Lackluster songwriting, empty vocals weigh down what could have been Porches’ best record

Porches, Ricky Music, Aaron Maine

After a decade of translating his deep sadness into a diverse array of sound and the desire to constantly reinvent himself, Aaron Maine became of the most inventive and hardest-working producers as Porches. From raw and rigid indie rock to hooky synth-pop and unashamed house music, Porches has evolved into an amorphous project that reflects whatever musical hunch Maine has at any given time. But with the numerous facelifts Porches has undergone, one thing has remained, the utter sadness that permeates every lyric and imperfect inflection of his voice. On Ricky Music, Maine sounds sadder than ever. Unfortunately, with overt brevity and deprived songwriting, this sadness is never be fully felt.

Ricky Music
Porches
Domino Recording Company, March 13

Maine’s 2018 album, The House, was a considerably positive, even optimistic turn. Though Ricky Music continues to see Maine refine his craft to no end, all the optimism has flown out the window. The album dunks Maine’s head back into the pool of uncertainty from which he once emerged, resulting in an experience that is startling depressing. There was also a controversy surrounding Maine since his last record, and perhaps the scrutiny he faced put him in a negative headspace. 

Speculation aside, this headspace has manifested into some of his most sobering moments as an artist; sentiments that’d take great courage to muster up for most. On “Fuck_3,” Maine struggles with this unbearable discontent he has toward himself, set against this ideal image of who he wants to be and how he’d like to act. However, things take a more morose turn on “Wrote Some Songs” as he mentions lifting his foot off the bridge, pondering when his life will end.

Though Maine may be longing over a past relationship on the atmospheric “Hair,” it can be easily interpreted as Maine’s struggle with himself. Here he remembers different, possibly more innocent times: “I found a hair in my brush, dark, golden brown and long, what a rush.” As the track progresses into a literal cry for help, Maine’s feelings of confusion and futility are made even more piercing. With lyrics like that, one begins to worry about Maine’s well-being. This mental space seems to have taken a toll on his ability to write a cohesive and complete pop song. 

Themes of disconnect, ambiguity and falling short consume the entirety of Ricky Music. They transpire far beyond Maine’s words. The songs themselves fall short. When there are flashes of Maine tapping into a well of brilliance, they dissipate into non-existence in an instant. The biggest culprit? The vocals.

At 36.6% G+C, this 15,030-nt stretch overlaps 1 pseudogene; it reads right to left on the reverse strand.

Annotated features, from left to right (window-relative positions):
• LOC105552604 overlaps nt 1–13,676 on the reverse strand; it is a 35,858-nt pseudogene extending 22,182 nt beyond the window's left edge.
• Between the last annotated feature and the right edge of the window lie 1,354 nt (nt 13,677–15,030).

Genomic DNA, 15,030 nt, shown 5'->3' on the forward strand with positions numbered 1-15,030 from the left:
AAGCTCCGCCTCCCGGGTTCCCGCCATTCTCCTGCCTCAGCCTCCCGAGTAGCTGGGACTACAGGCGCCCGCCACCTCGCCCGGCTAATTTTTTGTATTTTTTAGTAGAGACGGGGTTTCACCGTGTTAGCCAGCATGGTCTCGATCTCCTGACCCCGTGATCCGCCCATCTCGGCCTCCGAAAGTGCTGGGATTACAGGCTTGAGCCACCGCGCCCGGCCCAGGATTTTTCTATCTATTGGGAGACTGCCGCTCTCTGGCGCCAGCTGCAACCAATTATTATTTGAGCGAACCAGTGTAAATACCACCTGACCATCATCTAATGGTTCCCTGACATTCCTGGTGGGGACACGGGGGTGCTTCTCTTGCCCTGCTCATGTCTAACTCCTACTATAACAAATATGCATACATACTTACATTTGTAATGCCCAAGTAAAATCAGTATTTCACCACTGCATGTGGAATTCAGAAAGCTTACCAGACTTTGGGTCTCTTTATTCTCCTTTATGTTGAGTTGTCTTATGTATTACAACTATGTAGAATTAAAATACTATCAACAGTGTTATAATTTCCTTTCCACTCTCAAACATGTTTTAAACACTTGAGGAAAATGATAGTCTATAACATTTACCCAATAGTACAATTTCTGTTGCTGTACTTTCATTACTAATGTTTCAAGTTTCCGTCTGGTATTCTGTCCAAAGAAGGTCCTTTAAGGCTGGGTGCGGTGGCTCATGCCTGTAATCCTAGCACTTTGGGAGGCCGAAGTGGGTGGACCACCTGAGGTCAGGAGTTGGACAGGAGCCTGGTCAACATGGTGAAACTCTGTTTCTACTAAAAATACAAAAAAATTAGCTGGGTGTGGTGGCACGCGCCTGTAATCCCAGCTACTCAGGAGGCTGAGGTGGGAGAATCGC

At this point in his career, the biggest detractor against the Porches project has always been the vocals. This time, however, listeners will experience a degree of lifelessness with which other Porches projects never struggled. Following a powerful, brink-of-tears start with “Patience,” the record is bogged down by the spiritless “Lipstick Song.” Though the track’s instrumentation is stunning, the vocal melody is overwhelmed by sadness and is simply uninteresting.

A glimmer of hope arrives on “I Wanna Ride.” With a tender synth-soaked atmosphere and intimate spoken vocals, it could have been one of the best songs Aaron Maine has ever written. Instead, the chorus, a simple “I Wanna Ride With You,” really sucks the life right out of what could have been. Even “Fuck_3,” a jangly and off-putting crooner, falls flat because of the vocals. But this track poses more issues. The facetious-leaning lyrics make it difficult to gauge whether Maine is self-loathing for the sake of self-loathing. When considering the context of Ricky Music, we know this to not be true. 

Though two prior singles, “Rangerover” and “Do U Wanna,” represent two of the album’s few bright spots, they’re the only “complete” tracks, which is a major disappointment in the grand scheme of things. The latter is easily the crown jewel of the record. Infused with cowbell and sad synths galore, this sweet and dreamy cut is a rare instance where Maine’s bleak vocals work, due in large part to the longing energy and lyrics that imbue the track: “I try to pluck my eyes out/ To turn them in/ I think I wanna dance … I am so happy I could die/ Happy I could die,” he sings. Maine has described “Do U Wanna” as “a song about looking at yourself and realizing the disparity between how you’d like to act and how you actually act.” 



It’s really heartbreaking that the genuine emotion expressed through the album’s entirety, namely on tracks like “Hair” and “Do U Wanna,” might go unnoticed because of its overwhelming incompletion. Though the mediocrity of Ricky Music is by no means an indication of Aaron Maine’s talent, it’s becoming more apparent at this point in his career that Aaron Maine is far more effective and affecting when he’s using his talents as a producer. His singing voice here is one-dimensional and at times it’s worse: lifeless.

It’s a sad realization for this diehard Porches fan. But because Aaron Maine is an artist that is constantly pushing the boundaries of his talent and interests, I have hope.

Follow writer Kyle J. Kohner at Twitter.com/kylejkohner and Instagram.com/kylejkohner.

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